Consumer Cultures

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Session Chair: Stana Nenadic

Henning Bovenkerk (University of Münster) 

a silver spoon engraved with J:H:H Changes of materials, shapes and colours in probate inventories of rural households; north-western Germany, 17th-18th centuries

A ‘consumer revolution’ in early modern Europe is thought to have seen more and more social classes buying cheap ‘populuxe’ goods, imported commodities and new luxuries, leading to new forms of consumption and eventually paved the way to the modern consumer society. This change in consumption has inevitably led to a change of material culture and its perception by contemporaries.

The paper aims to analyse these trends on the basis of probate inventories of rural households of north- western Germany in the 17th and 18th centuries. It examines the change of different attributes (material, shapes, colours) of (home-)textiles, furniture, cutlery and crockery and thus the change of fashion and taste. With a special variety of probate inventories – so called Sterbfallverzeichnisse –, it focuses – in contrast to the majority of the existing literature – on the so far neglected rural middle and lower classes. Doing so, it gives new insights in the emergence of the consumer revolution and the connected change of material culture in a region apart from the well-researched Atlantic neighbouring regions – especially England and the Netherlands – and more importantly in the change of material culture of some of the largest population groups.

The paper will present preliminary results of the ongoing project at the University of Münster “Consumer revolution and changes in household consumption in Northwestern Germany, 16th to 19th century”.

Dr Alexandra Chiriac (Leonard A. Lauder Fellow in Modern Art at the Metropolitan Museum of Art)

‘Dada is the Best Paying Concern of the Day’: Consumer Culture and Peripheral Avant-Gardes

From Tristan Tzara’s titular parodic affirmation to Marcel Duchamp’s faux advertorials for Rrose Sélavy perfume, the engagement of Dada with commerce and popular culture is often shown to be critical and satirical. Such a reading supports an exclusionary definition of the avant-garde, perceived as an ‘authentic’ artistic endeavour that critiques bourgeois mercantilism and eventually loses its artistic value as it becomes adopted by consumer culture.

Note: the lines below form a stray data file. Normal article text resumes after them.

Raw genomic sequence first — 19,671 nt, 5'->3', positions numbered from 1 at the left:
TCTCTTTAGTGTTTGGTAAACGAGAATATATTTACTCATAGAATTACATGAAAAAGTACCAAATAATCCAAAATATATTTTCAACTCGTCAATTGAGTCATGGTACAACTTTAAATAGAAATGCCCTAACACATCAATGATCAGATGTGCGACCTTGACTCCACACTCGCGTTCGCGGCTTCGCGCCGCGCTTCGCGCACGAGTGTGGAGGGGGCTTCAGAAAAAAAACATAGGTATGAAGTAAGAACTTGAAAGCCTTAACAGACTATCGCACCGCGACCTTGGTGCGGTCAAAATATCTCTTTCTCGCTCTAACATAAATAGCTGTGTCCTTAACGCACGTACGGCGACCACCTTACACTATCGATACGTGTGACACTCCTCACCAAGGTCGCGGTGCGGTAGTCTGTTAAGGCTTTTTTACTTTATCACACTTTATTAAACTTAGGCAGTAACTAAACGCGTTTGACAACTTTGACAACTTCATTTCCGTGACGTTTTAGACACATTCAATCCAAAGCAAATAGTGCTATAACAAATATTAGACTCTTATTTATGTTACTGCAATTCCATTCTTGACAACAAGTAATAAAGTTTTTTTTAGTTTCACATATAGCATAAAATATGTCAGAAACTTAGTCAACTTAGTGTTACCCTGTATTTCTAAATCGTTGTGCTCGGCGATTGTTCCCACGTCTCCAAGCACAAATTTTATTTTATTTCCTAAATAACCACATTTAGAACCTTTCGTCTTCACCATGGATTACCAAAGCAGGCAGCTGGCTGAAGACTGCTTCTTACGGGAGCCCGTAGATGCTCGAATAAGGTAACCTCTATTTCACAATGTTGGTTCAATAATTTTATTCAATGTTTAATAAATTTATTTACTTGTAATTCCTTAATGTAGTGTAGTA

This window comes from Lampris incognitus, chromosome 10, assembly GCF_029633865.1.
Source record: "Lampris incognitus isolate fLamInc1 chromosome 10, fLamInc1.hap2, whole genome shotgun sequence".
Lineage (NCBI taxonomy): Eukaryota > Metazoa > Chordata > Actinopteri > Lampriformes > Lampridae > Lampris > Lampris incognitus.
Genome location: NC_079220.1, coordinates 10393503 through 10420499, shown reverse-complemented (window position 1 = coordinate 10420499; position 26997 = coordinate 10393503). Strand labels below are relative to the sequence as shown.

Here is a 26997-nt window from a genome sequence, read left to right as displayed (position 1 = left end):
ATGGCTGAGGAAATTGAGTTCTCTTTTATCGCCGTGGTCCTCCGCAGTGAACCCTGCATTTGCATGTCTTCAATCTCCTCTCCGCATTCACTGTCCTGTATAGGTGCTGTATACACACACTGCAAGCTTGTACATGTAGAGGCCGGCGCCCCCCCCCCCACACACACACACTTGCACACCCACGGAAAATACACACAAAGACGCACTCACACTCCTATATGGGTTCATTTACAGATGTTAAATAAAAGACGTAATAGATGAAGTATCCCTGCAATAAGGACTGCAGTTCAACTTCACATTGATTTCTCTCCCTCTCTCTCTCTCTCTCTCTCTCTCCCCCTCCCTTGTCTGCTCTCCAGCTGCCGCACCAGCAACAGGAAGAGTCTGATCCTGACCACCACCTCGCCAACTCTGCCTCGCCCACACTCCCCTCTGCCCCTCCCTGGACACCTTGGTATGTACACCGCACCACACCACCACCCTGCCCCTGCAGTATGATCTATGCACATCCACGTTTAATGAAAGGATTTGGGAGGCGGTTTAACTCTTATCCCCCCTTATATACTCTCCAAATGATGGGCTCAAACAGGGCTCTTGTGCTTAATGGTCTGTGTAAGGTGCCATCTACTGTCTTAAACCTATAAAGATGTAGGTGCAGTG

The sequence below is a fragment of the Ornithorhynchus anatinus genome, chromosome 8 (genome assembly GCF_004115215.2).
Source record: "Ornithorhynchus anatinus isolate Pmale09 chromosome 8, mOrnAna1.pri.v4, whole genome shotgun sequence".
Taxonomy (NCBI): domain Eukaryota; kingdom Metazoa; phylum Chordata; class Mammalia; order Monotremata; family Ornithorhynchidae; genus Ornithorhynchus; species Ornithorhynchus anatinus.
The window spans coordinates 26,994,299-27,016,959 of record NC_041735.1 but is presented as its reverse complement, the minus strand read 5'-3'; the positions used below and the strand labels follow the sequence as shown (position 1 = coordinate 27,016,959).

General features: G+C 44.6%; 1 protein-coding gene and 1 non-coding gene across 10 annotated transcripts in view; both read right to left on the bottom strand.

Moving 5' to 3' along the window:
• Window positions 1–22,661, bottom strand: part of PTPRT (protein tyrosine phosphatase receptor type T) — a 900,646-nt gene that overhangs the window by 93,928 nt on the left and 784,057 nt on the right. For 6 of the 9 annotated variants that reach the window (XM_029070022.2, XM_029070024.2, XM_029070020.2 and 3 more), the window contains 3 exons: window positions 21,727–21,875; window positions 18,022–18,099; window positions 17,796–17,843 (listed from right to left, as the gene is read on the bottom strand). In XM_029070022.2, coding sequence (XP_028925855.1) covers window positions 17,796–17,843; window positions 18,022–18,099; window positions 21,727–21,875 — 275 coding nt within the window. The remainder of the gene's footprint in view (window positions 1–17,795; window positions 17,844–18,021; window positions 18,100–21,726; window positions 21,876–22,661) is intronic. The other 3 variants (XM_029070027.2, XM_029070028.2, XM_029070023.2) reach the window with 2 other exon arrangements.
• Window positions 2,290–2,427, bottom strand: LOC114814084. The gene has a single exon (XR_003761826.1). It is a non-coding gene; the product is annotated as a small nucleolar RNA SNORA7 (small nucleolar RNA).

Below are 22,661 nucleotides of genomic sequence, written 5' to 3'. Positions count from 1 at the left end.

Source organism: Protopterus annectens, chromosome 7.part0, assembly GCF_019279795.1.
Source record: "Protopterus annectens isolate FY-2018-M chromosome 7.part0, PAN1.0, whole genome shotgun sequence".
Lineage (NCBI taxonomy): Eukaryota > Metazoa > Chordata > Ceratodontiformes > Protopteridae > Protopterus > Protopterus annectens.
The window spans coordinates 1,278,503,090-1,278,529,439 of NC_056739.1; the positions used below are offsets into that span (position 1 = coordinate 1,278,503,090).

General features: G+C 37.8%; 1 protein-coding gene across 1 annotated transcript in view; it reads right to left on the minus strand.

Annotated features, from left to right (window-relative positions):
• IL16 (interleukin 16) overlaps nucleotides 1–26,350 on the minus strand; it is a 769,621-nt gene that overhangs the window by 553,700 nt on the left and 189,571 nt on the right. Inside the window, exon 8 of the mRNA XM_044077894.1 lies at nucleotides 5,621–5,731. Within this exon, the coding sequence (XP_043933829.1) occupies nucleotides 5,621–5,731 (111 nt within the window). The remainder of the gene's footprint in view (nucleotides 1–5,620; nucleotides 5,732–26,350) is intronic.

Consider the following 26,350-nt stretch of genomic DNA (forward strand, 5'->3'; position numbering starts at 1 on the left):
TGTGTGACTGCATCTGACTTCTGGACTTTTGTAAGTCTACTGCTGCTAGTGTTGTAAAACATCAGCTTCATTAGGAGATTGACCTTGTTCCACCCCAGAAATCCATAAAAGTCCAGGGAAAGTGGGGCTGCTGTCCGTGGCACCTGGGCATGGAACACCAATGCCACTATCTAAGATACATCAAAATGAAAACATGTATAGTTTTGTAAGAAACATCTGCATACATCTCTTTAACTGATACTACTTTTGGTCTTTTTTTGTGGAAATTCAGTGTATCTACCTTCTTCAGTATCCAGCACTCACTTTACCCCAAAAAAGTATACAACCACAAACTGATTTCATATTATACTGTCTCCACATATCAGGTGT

The return of Tzara’s Zürich artistic partner Marcel Janco to Romania in 1921 marks the diminishment of his art historical cachet, not only due to the ‘peripheral’ location but also due to his connections to urban consumer culture. This paper proposes that avant-garde resistance can take many forms, using as a case study the vanguard periodicals published by Janco and his colleagues. When, in the aftermath of the First World War, a newly enlarged Romania sought to establish its national identity, rural areas predominantly populated by ethnic Romanians were hailed as repositories of an ‘authentic’ local culture, in contrast to urban spaces inhabited in large proportion by ethnic minorities. Thus, when the periodicals of the Romanian avant-garde are filled with visual and verbal references to the performative spaces of the city, from neon advertising to shop windows and the latest Hollywood cinematic productions, they are carving out a space in which their predominantly Jewish contributors can exist. The Bucharest vanguard’s embrace of consumer culture functioned as an alternative disruptive tool, indicating that avant-garde movements included a wide array of artistic practices beyond those of canonical figures and locations.